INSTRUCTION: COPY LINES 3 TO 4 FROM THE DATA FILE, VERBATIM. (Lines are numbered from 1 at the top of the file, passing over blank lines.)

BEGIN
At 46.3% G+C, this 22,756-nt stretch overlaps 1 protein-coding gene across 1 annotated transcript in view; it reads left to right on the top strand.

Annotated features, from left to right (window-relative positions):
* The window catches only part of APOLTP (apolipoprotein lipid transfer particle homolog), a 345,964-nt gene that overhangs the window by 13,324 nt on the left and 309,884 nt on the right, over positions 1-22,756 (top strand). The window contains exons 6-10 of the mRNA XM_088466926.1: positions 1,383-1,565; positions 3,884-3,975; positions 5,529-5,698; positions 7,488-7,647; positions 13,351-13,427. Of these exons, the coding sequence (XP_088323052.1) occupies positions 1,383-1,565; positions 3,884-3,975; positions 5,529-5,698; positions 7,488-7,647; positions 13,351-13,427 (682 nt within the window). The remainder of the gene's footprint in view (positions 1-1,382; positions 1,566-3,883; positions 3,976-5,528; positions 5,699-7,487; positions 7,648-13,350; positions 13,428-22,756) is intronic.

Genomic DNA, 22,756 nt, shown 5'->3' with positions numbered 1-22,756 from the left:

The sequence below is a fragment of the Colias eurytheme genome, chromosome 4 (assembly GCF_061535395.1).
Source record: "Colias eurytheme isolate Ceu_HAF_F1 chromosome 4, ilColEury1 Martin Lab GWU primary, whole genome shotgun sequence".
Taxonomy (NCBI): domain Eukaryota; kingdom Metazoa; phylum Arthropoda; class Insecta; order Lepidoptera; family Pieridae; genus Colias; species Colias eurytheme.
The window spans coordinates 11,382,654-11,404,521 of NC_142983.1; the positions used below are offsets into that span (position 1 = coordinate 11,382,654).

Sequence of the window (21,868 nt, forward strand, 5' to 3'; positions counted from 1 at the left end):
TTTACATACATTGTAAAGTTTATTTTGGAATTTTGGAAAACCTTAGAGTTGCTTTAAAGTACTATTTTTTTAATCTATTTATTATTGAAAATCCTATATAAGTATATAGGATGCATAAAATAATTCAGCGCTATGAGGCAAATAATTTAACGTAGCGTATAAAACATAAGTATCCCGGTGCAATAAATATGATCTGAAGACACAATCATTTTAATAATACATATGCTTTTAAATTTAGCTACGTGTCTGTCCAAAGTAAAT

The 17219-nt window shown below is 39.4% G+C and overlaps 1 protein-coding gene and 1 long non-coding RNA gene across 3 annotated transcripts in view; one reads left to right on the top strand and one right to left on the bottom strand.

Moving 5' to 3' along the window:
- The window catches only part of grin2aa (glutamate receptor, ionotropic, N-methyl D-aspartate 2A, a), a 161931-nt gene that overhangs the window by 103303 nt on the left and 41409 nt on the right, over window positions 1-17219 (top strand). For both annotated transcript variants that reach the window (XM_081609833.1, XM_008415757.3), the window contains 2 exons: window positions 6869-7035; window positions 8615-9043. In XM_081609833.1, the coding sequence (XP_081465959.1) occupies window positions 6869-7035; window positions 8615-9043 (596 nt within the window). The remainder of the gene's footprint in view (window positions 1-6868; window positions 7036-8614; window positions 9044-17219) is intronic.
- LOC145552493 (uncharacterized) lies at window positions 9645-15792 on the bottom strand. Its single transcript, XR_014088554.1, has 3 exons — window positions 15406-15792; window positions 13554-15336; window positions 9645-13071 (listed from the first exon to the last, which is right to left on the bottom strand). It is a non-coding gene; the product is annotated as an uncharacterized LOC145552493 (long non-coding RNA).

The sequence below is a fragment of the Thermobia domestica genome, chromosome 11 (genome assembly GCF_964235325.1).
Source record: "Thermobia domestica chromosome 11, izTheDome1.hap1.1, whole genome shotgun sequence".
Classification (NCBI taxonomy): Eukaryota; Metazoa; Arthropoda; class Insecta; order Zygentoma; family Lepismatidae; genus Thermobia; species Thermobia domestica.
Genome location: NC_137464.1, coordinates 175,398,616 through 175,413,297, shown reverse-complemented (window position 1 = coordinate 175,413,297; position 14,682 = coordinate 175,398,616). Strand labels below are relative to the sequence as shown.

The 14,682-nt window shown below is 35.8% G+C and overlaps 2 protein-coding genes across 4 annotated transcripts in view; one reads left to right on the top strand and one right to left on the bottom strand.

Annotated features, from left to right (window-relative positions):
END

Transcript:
* The window catches only part of APOLTP (apolipoprotein lipid transfer particle homolog), a 345,964-nt gene that overhangs the window by 13,324 nt on the left and 309,884 nt on the right, over positions 1-22,756 (top strand). The window contains exons 6-10 of the mRNA XM_088466926.1: positions 1,383-1,565; positions 3,884-3,975; positions 5,529-5,698; positions 7,488-7,647; positions 13,351-13,427. Of these exons, the coding sequence (XP_088323052.1) occupies positions 1,383-1,565; positions 3,884-3,975; positions 5,529-5,698; positions 7,488-7,647; positions 13,351-13,427 (682 nt within the window). The remainder of the gene's footprint in view (positions 1-1,382; positions 1,566-3,883; positions 3,976-5,528; positions 5,699-7,487; positions 7,648-13,350; positions 13,428-22,756) is intronic.

Genomic DNA, 22,756 nt, shown 5'->3' with positions numbered 1-22,756 from the left: